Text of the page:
No two brain injuries are alike.
Credit: Virginia Tech
No two brain injuries are alike.
Traumatic brain injury (TBI) can vary significantly in nature, severity, and area of the brain affected. While advanced medical examination methods have improved understanding of it, some differences may not be immediately apparent.
“Clinicians cannot always predict which individuals, even with mild injury, will go on to suffer recurrent or chronic neurological symptoms,” said Michelle Theus, professor of molecular and cellular neurobiology in the Department of Biomedical Sciences and Pathobiology at the Virginia-Maryland College of Veterinary Medicine.
Theus is the program director of the new consortium for neurotrauma research, which has been awarded a $300,000 seed grant by Fralin Life Sciences Institute to build a research team and engage in groundbreaking scientific investigation of TBI and its long-term effects to compete for multimillion-dollar program grants from the National Institutes of Health and the Department of Defense.
“The nature of TBI can vary depending on the brain region affected and the physical forces involved,” Theus said. “While imaging scans are valuable tools for detecting structural abnormalities, they may not always capture the subtle physiological changes associated with certain types of brain trauma. This is particularly relevant in cases where the scans appear normal, but survivors continue to develop symptoms that affect their daily life.”
Researchers and medical professionals are actively exploring alternative methods to identify and assess brain trauma beyond traditional techniques. One avenue being explored is the use of biomarkers that can be measured objectively and accurately. Biomarkers involve the detection of various proteins in bodily excretions or functional changes that can be used as prognostic indicators of how the body may respond to an injury, infection, or illness.
Virginia Tech is home to internationally recognized experts in brain science, biomechanics, and bioinformatics working collaboratively to expand basic and translational research on the neuroimmune aspects of TBI, including different forms of injury across the age spectrum.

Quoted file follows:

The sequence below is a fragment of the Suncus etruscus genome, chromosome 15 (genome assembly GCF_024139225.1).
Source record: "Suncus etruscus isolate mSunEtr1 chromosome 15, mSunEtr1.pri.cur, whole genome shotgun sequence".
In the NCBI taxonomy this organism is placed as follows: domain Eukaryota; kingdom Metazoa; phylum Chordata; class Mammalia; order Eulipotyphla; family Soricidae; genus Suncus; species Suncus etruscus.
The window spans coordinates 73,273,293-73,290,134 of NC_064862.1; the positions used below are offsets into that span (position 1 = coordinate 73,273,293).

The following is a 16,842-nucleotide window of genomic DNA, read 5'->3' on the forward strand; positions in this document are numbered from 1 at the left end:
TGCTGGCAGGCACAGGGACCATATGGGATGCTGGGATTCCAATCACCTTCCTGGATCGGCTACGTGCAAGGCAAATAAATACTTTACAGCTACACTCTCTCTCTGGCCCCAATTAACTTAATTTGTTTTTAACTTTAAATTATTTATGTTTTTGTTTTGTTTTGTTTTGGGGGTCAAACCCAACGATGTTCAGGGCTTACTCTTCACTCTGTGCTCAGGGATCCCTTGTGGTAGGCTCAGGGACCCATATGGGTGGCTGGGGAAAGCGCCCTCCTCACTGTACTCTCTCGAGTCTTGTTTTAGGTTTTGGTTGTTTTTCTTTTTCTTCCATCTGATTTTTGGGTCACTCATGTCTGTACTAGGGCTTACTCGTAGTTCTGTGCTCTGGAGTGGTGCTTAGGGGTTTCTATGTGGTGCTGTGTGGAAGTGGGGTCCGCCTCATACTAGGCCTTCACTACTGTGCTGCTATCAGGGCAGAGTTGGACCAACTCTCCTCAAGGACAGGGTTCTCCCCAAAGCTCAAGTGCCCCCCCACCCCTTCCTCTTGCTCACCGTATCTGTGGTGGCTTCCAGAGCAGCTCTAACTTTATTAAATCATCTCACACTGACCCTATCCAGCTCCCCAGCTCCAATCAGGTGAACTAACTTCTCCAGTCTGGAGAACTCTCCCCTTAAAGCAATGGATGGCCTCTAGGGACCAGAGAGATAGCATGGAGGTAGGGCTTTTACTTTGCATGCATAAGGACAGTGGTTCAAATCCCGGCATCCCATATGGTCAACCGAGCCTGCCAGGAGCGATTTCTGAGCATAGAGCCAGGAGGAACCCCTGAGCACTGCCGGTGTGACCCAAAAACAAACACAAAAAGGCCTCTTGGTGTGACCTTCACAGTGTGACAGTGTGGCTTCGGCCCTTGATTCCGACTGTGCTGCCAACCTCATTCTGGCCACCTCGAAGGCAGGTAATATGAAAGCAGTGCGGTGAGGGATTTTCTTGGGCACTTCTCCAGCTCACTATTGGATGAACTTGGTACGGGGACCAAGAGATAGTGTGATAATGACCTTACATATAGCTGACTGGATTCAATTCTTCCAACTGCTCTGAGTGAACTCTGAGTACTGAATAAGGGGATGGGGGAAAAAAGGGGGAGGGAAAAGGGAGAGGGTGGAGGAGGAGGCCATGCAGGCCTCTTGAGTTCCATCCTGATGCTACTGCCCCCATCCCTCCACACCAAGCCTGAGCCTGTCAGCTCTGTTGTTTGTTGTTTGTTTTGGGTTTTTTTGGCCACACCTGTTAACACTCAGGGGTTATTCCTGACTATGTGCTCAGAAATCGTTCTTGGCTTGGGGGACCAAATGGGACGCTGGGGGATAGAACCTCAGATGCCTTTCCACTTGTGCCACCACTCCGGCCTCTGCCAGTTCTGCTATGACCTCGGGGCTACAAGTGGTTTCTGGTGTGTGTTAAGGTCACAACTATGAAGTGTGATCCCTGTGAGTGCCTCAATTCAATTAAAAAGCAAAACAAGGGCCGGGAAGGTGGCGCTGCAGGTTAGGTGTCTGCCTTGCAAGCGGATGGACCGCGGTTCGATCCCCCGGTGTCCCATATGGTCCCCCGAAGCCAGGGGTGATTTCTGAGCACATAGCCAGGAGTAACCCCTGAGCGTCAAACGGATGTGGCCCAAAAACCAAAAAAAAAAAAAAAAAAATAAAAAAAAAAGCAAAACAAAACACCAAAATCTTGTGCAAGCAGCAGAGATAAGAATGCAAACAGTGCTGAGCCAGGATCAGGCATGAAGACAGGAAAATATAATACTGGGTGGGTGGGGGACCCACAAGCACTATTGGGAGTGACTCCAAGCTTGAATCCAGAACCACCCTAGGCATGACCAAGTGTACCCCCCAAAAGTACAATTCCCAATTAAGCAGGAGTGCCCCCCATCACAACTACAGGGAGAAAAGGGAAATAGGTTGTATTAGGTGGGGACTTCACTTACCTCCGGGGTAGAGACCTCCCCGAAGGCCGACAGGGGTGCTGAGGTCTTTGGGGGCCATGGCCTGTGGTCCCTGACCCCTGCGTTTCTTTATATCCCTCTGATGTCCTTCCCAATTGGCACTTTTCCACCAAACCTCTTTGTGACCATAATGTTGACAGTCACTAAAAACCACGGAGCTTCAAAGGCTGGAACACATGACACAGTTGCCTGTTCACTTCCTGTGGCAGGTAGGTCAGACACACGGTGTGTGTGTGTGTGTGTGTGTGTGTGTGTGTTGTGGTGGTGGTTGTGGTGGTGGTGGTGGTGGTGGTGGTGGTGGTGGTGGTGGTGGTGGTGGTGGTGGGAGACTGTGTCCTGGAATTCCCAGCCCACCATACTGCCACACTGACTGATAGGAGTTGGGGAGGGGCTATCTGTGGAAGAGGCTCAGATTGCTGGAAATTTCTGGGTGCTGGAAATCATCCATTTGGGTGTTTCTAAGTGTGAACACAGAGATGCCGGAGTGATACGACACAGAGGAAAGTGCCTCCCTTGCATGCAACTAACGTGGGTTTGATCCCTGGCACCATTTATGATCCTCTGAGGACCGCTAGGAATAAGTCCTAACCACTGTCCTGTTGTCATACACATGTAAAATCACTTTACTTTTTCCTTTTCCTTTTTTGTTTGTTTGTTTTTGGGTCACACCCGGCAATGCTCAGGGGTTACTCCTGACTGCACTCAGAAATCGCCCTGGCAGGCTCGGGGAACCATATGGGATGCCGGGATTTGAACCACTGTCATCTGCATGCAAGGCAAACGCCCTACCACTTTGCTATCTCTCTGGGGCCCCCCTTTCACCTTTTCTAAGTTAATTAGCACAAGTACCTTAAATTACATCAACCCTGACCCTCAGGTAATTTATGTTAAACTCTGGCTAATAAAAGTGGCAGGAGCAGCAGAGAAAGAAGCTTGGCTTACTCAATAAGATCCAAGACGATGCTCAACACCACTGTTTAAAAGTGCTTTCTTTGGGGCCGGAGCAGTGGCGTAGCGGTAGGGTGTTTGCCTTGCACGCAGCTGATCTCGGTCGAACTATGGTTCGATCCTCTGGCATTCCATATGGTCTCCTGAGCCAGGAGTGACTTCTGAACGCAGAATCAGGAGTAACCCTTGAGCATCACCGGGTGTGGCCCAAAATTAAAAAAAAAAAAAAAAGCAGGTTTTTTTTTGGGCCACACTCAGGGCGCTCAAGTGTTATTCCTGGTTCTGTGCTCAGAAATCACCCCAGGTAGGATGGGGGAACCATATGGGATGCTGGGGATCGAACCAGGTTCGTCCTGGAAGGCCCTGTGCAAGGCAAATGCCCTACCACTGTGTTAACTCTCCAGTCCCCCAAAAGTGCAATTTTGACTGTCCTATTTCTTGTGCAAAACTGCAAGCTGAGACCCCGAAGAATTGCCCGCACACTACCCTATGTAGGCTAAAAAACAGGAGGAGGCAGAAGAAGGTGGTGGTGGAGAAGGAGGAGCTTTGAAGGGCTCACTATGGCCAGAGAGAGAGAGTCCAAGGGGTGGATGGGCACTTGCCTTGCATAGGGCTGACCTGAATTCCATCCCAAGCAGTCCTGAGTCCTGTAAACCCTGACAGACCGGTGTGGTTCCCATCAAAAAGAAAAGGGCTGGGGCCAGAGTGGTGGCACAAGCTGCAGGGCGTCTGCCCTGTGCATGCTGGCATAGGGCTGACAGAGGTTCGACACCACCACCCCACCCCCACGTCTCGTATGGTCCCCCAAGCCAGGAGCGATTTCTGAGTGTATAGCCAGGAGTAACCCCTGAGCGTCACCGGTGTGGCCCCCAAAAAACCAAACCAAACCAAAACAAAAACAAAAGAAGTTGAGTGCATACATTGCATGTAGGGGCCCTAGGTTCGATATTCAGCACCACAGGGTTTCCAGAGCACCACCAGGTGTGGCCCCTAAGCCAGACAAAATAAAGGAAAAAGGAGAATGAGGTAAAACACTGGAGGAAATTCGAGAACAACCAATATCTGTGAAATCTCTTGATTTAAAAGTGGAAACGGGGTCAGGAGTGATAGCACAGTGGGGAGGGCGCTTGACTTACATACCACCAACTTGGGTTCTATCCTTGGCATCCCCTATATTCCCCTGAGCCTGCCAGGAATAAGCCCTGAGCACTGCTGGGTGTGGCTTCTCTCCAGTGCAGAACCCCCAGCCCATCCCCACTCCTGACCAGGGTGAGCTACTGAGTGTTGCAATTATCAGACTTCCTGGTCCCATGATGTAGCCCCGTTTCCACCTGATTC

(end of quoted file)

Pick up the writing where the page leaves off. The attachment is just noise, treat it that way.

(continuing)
The neurotrauma consortium includes faculty from multiple colleges engaged in various aspects of brain trauma, computational biology, and neuroimmune research: Pam VandeVord, College of Engineering; Michelle Olsen, College of Science; Kylene Kehn-Hall, Virginia-Maryland College of Veterinary Medicine; Mike Fox, College of Science; Susan Campbell, College of Agriculture and Life Sciences; Alicia Pickrell, College of Science; Georgia Hodes, College of Science; David Xie, Virginia-Maryland College of Veterinary Medicine; and Eric Marvin, Carilion Brain Injury Center.
“The neurotrauma consortium is an interdisciplinary collaboration between biomedical sciences, biomedical engineering, the School of Neuroscience, CALS [College of Agriculture and Life Sciends], and the Carilion Brain Injury Center,” Theus said. “Using a cross-disciplinary approach, the program will identify new prognostic targets associated with chronic TBI sequelae using tools such as machine learning to analyze and integrate large datasets across our well-defined models.”
With the $300,000 grant and any additional funds the consortium can raise, Theus hopes to expand support for additional infrastructure required to perform a comprehensive analysis of chronic neurological sequela, including the creation of a Virginia Tech data repository and training opportunities for undergraduate and graduate students.